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How can labs become more accessible?

Image: University of East Anglia

New project aims to make science facilities more hospitable to disabled researchers, says Katherine Deane

When people walk into a building, they assume they will be able to open doors, use stairs to get to the next level and go to the toilet when needed. Unfortunately, disabled people cannot make these assumptions in many buildings, even modern ones.

Buildings that house technical facilities such as laboratories are often even more inaccessible. This lack of access means there are too few disabled scientists in labs today. While about one in five working-age adults has a disability, only about 4 per cent of UK academics working in science, technology, engineering and maths are disabled.

To do something to redress that imbalance, I’m leading a project called Access All Areas in Labs, aimed at understanding the barriers that disabled scientists face and how labs can be made more accessible. The project’s first phase is an online survey, running until 24 February. If you are a disabled scientist who has worked in a laboratory, now or in the past, or you have an interest in making labs accessible, we would love to hear from you.

Overlooked diversity

As a wheelchair-using researcher in healthcare, I know that I design my research very differently. I make sure I have information sheets in accessible formats; I provide videos with British Sign Language interpreters to explain the project; I budget for higher travel costs for any wheelchair-using participants.

I know a lot about disability—enough to know that I always need lay advisers to make sure I tailor my projects to fit the patients I’m working with. All of this improves recruitment and retention of research participants, as well as the relevance and quality of my data. For much research, though, the lack of accommodations for this often-overlooked aspect of diversity has the opposite effect.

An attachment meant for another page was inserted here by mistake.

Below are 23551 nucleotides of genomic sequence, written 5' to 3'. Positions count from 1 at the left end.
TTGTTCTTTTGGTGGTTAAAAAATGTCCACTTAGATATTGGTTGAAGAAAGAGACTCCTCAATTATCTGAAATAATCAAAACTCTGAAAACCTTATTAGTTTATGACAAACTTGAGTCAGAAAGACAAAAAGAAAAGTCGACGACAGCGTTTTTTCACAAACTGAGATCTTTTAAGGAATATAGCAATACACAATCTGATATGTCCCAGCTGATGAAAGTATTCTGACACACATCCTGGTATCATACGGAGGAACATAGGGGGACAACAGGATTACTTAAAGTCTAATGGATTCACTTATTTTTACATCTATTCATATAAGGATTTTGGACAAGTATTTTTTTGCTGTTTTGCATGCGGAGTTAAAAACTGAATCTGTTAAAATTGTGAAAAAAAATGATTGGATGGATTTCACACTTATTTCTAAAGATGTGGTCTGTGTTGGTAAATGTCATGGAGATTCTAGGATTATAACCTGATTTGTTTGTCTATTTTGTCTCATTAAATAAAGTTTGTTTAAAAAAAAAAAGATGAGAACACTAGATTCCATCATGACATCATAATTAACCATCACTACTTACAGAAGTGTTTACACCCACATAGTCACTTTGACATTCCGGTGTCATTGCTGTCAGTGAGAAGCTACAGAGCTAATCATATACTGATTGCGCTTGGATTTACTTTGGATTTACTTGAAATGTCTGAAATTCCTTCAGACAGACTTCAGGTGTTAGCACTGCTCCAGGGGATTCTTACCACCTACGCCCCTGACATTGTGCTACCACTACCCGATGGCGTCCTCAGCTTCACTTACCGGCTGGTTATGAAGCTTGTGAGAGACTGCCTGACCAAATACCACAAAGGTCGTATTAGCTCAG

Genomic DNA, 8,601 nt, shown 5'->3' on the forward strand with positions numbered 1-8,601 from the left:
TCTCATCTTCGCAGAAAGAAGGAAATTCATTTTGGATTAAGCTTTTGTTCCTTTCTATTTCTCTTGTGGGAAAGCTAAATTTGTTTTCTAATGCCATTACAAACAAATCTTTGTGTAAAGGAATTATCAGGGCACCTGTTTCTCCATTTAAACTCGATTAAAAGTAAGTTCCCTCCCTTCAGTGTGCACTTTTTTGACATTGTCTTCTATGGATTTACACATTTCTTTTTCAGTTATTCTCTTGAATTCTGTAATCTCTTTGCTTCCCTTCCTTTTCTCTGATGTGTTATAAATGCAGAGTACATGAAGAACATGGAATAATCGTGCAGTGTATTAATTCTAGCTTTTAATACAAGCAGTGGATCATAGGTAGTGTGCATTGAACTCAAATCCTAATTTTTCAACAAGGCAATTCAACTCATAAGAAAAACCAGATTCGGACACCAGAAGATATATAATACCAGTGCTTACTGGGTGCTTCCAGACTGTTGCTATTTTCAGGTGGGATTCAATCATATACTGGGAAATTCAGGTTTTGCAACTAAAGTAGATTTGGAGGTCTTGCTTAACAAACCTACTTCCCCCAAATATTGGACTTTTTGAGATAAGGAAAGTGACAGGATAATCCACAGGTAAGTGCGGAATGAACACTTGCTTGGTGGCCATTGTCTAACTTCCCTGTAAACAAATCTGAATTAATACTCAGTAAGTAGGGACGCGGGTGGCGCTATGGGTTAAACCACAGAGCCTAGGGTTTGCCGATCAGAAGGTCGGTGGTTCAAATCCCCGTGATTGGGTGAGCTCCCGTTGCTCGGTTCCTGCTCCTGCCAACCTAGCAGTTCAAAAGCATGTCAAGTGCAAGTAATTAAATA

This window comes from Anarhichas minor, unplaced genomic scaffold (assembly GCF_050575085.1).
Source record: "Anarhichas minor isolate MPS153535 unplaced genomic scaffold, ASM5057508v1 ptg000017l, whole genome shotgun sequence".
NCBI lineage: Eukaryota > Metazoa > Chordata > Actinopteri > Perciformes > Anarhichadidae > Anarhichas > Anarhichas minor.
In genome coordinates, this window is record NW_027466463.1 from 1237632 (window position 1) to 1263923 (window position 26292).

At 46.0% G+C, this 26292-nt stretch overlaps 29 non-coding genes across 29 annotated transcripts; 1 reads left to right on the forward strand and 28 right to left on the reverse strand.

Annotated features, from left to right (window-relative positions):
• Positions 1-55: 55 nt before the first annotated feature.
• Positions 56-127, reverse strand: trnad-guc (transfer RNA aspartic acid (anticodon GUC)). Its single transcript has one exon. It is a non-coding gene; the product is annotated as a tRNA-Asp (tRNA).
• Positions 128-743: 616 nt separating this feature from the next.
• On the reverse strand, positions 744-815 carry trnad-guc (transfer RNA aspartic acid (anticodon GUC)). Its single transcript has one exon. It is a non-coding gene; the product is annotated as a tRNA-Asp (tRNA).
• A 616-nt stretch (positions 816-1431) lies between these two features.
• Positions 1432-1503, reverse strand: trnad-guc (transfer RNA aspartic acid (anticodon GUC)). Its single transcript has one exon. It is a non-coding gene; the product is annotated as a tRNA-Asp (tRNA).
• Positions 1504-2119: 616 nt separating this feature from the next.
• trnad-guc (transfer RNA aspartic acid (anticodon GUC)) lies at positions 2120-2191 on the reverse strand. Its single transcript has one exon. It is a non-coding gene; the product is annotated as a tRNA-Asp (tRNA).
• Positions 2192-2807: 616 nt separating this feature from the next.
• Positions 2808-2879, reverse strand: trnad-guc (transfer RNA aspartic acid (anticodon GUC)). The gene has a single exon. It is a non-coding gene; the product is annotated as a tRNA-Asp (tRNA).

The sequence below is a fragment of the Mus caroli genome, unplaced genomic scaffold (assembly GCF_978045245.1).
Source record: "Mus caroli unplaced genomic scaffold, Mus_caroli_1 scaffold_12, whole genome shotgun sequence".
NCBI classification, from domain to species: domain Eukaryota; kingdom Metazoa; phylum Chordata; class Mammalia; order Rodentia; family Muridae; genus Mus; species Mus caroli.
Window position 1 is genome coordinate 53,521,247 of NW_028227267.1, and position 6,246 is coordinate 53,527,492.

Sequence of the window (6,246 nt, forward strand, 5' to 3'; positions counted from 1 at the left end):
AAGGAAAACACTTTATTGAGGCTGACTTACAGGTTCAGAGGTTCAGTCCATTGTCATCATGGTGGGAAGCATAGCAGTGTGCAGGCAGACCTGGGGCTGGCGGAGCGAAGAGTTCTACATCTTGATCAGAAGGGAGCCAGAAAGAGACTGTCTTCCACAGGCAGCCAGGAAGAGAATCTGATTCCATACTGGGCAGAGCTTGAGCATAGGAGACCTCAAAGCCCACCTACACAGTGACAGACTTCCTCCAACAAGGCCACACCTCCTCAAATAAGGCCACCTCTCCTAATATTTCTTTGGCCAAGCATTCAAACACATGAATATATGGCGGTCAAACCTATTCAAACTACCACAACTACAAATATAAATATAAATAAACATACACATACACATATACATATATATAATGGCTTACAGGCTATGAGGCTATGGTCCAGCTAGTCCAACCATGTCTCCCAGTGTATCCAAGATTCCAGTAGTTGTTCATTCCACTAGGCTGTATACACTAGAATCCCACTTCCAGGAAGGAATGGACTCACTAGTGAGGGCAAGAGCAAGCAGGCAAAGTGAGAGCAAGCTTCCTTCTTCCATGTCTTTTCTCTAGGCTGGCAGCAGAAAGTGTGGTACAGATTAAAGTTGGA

Scientists who are deaf, disabled or have long-term illnesses should be able to work in laboratory settings. Some solutions may be simple, such as a contrasting-colour fascia for a power socket that helps a visually impaired scientist find where to plug in their equipment, or a fire alarm that uses both audible and visual signals.

Some accommodations are a bit more complex, but address very basic needs. Scientists who have limited mobility and who need to use incontinence pads often have to compromise their safety and dignity by lying on a toilet floor to have their pads changed. The solution is an accessible toilet with a bench and hoist. Over a quarter of a million people in the UK need such facilities.

Our project aims to look at every aspect of laboratory science to find out how to adapt furniture, equipment, working practices, training, protocols and culture to ensure maximum accessibility. We also want to find out how to ensure consultations, conferences, publications and web pages are accessible.

The results will feed into a set of access guidelines covering all aspects of working in laboratory settings. We hope to persuade funding councils, universities, pharmaceutical companies and others to use these guidelines to enhance disability access.

Katherine Deane is access ambassador at the University of East Anglia, Norwich

A version of this article appeared in Research Fortnight